6.2 Independent Development

Language autonomy may also be demonstrated by the independent development of the mixed language and its sources. In this scenario, a change in the source languages does not necessarily imply a change in the mixed language and vice versa. Bakker (2003: 126) gives examples of cases where changes in the source languages are not reflected in the mixed language. The development of unique forms or functions in the mixed languages is another indication of an autonomous language system.

Mixed language developments are not always reflected in the source languages. For example, in Sri Lanka Malay, Malay-derived prepositions have become postpositional case-markers under the influence of Tamil (Smith et al., 2004: 2004). What is particularly interesting is that syncretism occurs between dative and accusative marking (distinguished by optionality—accusative marking is optional where dative marking is not). This syncretism is not observed in any of its source languages. Tamil and Sinhala distinguish these categories with separate markers, and Vehicular Malay marks the dative but not the accusative with a preposition. Further, although the forms of the case suffixes come from Vehicular Malay, the origin of the accusative/dative case suffix -n(y)a(ng) is obscure. Thus in both distribution and form, the accusative/dative marker is a unique form in Sri Lanka Malay, and there is no evidence that this marker has fed back into its source languages.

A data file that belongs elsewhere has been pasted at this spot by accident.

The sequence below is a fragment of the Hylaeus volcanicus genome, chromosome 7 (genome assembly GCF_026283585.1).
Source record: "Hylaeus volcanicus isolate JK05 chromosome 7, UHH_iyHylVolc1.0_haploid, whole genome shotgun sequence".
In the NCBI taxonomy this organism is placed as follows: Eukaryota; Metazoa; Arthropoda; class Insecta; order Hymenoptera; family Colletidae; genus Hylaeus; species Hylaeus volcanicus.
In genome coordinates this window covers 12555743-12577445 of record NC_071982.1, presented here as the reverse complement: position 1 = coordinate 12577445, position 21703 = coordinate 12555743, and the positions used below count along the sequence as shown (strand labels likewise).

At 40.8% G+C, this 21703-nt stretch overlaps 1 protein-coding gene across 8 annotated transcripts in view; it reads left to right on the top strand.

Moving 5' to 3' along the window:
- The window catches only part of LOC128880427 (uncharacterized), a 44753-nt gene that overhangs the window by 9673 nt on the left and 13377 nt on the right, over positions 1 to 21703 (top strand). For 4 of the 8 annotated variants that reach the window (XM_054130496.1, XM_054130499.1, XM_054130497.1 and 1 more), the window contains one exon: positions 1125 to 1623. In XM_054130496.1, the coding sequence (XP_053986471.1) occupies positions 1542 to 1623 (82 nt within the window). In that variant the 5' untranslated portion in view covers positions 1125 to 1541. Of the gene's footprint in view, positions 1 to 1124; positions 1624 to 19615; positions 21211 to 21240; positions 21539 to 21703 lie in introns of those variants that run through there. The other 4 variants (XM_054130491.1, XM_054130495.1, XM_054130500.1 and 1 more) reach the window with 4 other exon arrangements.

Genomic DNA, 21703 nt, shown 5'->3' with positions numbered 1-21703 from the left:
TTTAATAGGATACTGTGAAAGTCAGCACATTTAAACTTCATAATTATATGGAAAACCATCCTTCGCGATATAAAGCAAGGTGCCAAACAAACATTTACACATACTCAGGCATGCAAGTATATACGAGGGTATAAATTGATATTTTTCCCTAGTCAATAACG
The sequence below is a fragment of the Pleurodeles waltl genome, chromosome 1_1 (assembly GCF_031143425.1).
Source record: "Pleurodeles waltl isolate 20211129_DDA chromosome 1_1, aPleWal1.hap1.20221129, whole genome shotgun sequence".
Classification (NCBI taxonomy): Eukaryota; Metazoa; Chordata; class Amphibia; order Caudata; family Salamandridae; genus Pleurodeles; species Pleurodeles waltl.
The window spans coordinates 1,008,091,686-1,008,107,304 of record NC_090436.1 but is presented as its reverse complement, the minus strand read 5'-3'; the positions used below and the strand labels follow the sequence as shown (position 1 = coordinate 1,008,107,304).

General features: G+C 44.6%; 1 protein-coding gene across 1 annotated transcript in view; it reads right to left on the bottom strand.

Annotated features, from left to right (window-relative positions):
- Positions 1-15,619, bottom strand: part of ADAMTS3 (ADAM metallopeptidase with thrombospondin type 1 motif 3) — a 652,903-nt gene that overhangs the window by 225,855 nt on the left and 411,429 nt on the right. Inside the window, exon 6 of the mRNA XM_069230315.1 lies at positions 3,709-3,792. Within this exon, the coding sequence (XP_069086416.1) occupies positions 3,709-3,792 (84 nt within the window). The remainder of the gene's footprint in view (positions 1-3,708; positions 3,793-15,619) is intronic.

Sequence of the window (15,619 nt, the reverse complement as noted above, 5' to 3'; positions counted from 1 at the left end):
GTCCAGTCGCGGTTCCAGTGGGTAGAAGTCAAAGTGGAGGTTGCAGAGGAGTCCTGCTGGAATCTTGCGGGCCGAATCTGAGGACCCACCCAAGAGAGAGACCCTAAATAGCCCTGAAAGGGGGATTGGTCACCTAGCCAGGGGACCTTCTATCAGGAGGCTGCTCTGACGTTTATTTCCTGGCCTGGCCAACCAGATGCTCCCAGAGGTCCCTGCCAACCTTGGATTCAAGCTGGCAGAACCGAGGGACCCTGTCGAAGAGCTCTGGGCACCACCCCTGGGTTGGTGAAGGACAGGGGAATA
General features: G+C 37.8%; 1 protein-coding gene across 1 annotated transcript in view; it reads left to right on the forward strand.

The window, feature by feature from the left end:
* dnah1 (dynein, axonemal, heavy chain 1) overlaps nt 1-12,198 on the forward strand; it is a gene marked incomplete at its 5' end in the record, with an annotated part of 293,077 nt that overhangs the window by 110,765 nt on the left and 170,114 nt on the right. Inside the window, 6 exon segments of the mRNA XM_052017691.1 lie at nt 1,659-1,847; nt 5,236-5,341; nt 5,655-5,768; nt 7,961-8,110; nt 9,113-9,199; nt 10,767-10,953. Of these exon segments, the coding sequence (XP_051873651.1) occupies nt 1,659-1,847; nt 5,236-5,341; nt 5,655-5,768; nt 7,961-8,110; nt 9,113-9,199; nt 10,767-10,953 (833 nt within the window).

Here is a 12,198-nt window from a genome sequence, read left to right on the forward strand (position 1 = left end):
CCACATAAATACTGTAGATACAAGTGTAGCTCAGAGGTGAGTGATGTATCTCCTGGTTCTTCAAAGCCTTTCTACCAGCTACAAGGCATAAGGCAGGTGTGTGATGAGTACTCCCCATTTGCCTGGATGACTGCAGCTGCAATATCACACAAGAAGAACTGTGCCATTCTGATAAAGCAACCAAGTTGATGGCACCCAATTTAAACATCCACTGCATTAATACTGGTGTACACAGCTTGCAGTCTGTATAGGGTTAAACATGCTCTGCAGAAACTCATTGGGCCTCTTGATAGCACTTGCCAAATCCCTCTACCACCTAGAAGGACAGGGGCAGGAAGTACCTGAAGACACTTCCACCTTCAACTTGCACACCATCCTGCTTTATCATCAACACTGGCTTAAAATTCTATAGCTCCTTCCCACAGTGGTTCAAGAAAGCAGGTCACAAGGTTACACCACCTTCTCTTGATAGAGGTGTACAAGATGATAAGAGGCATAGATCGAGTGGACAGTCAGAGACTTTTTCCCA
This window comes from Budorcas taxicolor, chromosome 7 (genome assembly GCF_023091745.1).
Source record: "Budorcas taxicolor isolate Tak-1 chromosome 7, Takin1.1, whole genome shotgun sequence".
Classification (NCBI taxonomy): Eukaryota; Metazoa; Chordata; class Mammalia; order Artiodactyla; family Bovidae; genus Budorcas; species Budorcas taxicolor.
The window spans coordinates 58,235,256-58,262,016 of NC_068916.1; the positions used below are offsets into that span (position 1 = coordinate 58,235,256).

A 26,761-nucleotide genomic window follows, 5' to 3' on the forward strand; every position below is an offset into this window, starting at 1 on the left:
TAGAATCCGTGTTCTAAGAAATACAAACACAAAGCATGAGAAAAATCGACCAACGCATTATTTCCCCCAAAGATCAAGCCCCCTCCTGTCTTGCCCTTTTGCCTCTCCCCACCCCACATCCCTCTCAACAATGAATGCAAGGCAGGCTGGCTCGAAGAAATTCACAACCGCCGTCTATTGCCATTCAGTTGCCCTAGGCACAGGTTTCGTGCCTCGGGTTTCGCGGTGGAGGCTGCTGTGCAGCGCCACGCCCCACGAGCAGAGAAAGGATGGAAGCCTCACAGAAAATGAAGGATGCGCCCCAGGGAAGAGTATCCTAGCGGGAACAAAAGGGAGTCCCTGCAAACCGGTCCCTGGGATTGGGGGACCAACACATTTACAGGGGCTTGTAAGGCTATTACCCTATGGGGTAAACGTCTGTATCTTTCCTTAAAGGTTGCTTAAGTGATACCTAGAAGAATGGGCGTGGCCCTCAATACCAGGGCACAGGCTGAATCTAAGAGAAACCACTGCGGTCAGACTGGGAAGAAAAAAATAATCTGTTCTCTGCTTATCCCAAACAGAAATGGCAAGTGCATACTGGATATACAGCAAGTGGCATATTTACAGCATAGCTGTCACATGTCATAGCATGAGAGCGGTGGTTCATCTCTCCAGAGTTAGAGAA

Forms in a mixed language may also develop different functions from the source language it is derived from. For example, verbs (of both Swedish and Finnish origin) are conjugated according to a mix of the first and fourth conjugational classes of a Finnish dialect spoken near Helsinki (Jarva, 2008: 73). Additionally many words of both Swedish and Finnish origin are augmented by slang suffixes such as -ari, -is and -tsi. These suffixes are unique to Old Helsinki Slang, differing from the epenthetic vowels required to borrow Swedish words into standard Finnish (Jarva, 2008: 70).

7. Mixed Languages: A Cohesive Class?

A variety of languages have been classified as mixed languages. Lexically, they range from languages that derive an extraordinary amount of vocabulary from one language and their grammar from another (Media Lengua, Old Helsinki Slang) to languages that selectively replace lexical items according to specific communicative contexts (Angloromani, Ma’á). Mixed languages also differ according to structure. In some mixed languages, the structure is clearly derived from one language (Media Lengua, Angloromani, Ma’á, Old Helsinki Slang). In others, the two source languages contribute relatively equal amounts of structure to the mix in a way that contrasts dramatically with other language contact scenarios (Michif, Mednyj Aleut, Gurindji Kriol). Yet other examples have restructured one language on the basis of another such that, on the surface, the language “looks” like one of its sources, but it has mapped these forms onto the other language’s grammar (Sri Lanka Malay, Takia).